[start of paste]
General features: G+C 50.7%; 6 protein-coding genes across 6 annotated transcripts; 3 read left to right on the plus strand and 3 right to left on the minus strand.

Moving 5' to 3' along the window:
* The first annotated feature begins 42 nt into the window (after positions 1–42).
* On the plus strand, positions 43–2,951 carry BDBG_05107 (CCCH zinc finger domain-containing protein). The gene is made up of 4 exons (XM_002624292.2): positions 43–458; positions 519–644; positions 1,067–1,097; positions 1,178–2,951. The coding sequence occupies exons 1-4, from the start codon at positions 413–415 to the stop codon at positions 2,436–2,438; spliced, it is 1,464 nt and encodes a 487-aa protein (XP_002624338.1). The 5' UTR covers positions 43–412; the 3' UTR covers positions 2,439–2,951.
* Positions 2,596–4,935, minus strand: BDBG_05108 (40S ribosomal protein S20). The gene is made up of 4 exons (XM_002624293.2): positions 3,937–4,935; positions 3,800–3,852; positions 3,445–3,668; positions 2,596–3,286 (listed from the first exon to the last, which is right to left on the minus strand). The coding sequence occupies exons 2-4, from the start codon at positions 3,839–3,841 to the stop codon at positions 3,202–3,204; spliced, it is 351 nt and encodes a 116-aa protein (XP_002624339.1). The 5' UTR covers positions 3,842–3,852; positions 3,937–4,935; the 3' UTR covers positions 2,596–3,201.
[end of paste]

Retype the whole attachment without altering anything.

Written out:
General features: G+C 50.7%; 6 protein-coding genes across 6 annotated transcripts; 3 read left to right on the plus strand and 3 right to left on the minus strand.

Moving 5' to 3' along the window:
* The first annotated feature begins 42 nt into the window (after positions 1–42).
* On the plus strand, positions 43–2,951 carry BDBG_05107 (CCCH zinc finger domain-containing protein). The gene is made up of 4 exons (XM_002624292.2): positions 43–458; positions 519–644; positions 1,067–1,097; positions 1,178–2,951. The coding sequence occupies exons 1-4, from the start codon at positions 413–415 to the stop codon at positions 2,436–2,438; spliced, it is 1,464 nt and encodes a 487-aa protein (XP_002624338.1). The 5' UTR covers positions 43–412; the 3' UTR covers positions 2,439–2,951.
* Positions 2,596–4,935, minus strand: BDBG_05108 (40S ribosomal protein S20). The gene is made up of 4 exons (XM_002624293.2): positions 3,937–4,935; positions 3,800–3,852; positions 3,445–3,668; positions 2,596–3,286 (listed from the first exon to the last, which is right to left on the minus strand). The coding sequence occupies exons 2-4, from the start codon at positions 3,839–3,841 to the stop codon at positions 3,202–3,204; spliced, it is 351 nt and encodes a 116-aa protein (XP_002624339.1). The 5' UTR covers positions 3,842–3,852; positions 3,937–4,935; the 3' UTR covers positions 2,596–3,201.